New DTC toolkit   //   March 6, 2024

To grow its DTC business, Grove no longer requires memberships for purchases

Household products marketplace Grove Collaborative is no longer requiring people to become members or subscribe to place an order, part of a strategy to drive new business after declines in direct-to-consumer orders.

CEO Jeff Yurcisin told Modern Retail that the changes stem from customer feedback that the website was too restrictive. Previously, shoppers had to register with an email address to shop, and their orders were placed on a subscription by default. Moving forward, shoppers can check out as a one-time order. But subscriptions are still going to be offered, with some new flexibility. Shoppers will be able to choose how often shipments arrive and receive an initial 20% discount plus 5% for future orders.

“When you listen to some of the detractors, it’s obvious that we had been inadvertently closing our addressable market with a customer experience that you had to kind of get used to. You had to be comfortable with a default subscription; you have to be comfortable with gated access,” Yurcisin said.

The announcement came the same day as Grove’s fourth-quarter earnings, which reported a year-over-year drop in the number of DTC orders, from 1.37 billion to 864 million. For the full 2023 year, Grove reported $259.3 million in net revenue, a 19.4% decrease over the year due in part to declining DTC sales though still within the company’s guidance range.

Outside of Grove, the changes are yet another example of how DTC brands that have struggled with acquisition are looking to drive business by improving the shopping experience. Sonos revamped its website to emphasize education and information to help it drive DTC sales. Leather goods brand Andar optimized its website to prioritize its product drops without slowing down. Others like Therabody introduce payment technologies like FSA-enabled checkout.

For Grove, which was founded in 2012, the revamped site experience comes after a pivotal two years. Following a $1.5 billion SPAC deal with Richard Branson’s Virgin Group Acquisition Corp II announced in December 2021, the company went public in June 2022. But the initial appetite on the market didn’t last, and shares that soared 68% after the debut have since plummeted to low single digits. Yurcisin took the helm in August 2023, succeeding founder and CEO Stuart Landesberg who remains the company’s executive chairman.

Though Grove’s reputation has been mainly around more sustainable cleaning products, its online marketplace sells more than 200 other brands that span household needs like pet and kid products. Grove’s products are also sold in many retailers’ doors, including Kroger and Target.

The company has sold to more than 5 million customers, many drawn in with incentives like a free cleaning kit with the first subscription. But as many as 4 million have been inactive in the past year — one of the biggest growth opportunities that Yurcisin saw when he came in. Grove started planning the changes in January following multiple rounds of customer listening sessions and surveys conducted in the fourth quarter.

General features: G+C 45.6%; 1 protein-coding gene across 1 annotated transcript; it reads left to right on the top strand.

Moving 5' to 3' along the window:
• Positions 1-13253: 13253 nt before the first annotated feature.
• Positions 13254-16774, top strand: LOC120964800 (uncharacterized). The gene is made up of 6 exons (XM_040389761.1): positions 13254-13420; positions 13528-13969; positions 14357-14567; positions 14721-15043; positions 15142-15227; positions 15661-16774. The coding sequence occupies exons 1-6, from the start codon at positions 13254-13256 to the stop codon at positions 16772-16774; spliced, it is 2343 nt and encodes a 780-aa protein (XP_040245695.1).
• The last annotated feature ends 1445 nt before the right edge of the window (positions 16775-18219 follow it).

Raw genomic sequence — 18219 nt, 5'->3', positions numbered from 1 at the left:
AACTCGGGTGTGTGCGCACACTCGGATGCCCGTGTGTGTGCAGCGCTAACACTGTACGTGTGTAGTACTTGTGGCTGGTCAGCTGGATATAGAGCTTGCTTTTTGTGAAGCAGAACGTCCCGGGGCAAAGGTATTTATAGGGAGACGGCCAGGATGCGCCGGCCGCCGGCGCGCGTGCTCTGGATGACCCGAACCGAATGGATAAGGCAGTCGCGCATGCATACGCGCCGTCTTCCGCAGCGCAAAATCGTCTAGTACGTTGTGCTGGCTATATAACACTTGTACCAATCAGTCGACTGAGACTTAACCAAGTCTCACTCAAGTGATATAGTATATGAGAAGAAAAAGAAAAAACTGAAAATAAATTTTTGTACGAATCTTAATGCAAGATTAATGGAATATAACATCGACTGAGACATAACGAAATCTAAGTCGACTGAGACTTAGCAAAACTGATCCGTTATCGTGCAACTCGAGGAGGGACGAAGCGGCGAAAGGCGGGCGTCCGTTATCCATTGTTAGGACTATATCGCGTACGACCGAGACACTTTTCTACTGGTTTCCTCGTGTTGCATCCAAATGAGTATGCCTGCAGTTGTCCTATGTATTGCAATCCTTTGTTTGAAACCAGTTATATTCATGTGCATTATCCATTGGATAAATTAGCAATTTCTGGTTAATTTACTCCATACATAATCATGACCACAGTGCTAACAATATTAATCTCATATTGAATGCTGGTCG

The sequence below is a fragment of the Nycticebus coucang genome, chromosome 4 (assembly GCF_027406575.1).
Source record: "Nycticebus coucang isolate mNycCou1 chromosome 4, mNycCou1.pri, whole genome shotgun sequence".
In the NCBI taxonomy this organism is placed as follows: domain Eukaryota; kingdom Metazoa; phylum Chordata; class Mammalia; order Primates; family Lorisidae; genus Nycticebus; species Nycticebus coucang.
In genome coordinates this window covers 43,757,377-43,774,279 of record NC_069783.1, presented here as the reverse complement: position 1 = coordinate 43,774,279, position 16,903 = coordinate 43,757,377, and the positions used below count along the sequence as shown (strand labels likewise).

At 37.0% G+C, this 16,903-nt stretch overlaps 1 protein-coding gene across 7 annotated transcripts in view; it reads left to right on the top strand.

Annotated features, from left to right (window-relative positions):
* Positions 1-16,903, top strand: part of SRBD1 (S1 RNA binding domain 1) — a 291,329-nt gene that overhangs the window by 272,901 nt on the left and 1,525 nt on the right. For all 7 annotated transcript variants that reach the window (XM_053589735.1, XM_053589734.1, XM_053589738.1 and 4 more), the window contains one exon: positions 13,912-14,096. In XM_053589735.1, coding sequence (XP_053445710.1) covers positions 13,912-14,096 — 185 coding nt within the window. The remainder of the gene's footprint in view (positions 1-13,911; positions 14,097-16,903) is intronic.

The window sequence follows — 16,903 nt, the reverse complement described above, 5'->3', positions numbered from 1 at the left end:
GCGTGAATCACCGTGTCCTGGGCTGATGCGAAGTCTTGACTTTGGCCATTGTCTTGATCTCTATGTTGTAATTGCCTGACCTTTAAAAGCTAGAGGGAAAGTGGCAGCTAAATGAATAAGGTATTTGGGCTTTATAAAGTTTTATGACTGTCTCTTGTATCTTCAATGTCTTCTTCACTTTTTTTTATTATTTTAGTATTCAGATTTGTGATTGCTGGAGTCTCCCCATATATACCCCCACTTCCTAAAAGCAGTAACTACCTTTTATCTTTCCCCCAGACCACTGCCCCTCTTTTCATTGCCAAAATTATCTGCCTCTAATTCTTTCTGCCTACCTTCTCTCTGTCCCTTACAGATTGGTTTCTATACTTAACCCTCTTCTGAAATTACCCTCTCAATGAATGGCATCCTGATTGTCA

“Those four million customers who haven’t purchased with us in the last year, when we reintroduce ourselves to them, we are quite optimistic that they love our brand. They didn’t necessarily like the way they shop on our site in the past. And so this is an opportunity for us to reintroduce ourselves, reopen the door to earning their trust and bring them back into the fold,” he said.

As part of the checkout changes, Grove also redesigned its homepage to be more product-focused, with more items displayed on the page. And while people won’t have to become members to make an order, they will still be offered freebies once they hit certain spending amounts, like $29. Yurcisin said this strategy helps drive up order value, with the average Grove order being about $67 as of today’s earnings, up from $63 a year prior.

Greg Carlucci, senior director analyst at Gartner, said many online companies are facing scaling challenges, in part because of people looking to shop in-store for more choice and convenience. In response, DTC brands are increasingly revisiting their purposes and assessing what they can offer, including how and when to offer subscriptions.

“The brands that are able to create a clear value proposition and story for subscription are the ones best set up for success,” Carlucci said. “They’ll not only create a model that provides convenience but serves an unmet customer need. Those that are around today are those that have found their niche and purpose.”

Beyond the checkout changes, Grove is also tinkering with how the brand presents itself to shoppers. It’s increasingly focusing on all household products, and not just cleaning supplies. It’s also putting more emphasis on the sustainable nature of products, like more prominent use of its badging system that labels whether something is “95% plastic free” or “100% plastic free.”

To let former customers know about its changes, Grove will experiment with some new marketing strategies in the coming weeks. Yurcisin said that could include putting more investments into Google paid search since subscription-oriented products aren’t typically prioritized in results. He said there could be more of a push into social ads and influencer marketing. Grove, which told investors that it intends to see full-year profitability in 2025, will also continue to deploy new products and make more products eligible for subscription as the new model rolls out.

“I would say a lot of this is merging some of the best practices of a subscription business with the best practices of traditional e-commerce,” Yurcisin said. “We’ve got customers who really still love us, and think of themselves as active customers but didn’t want to shop in that previous way. And so that’s a big part of our growth going forward.”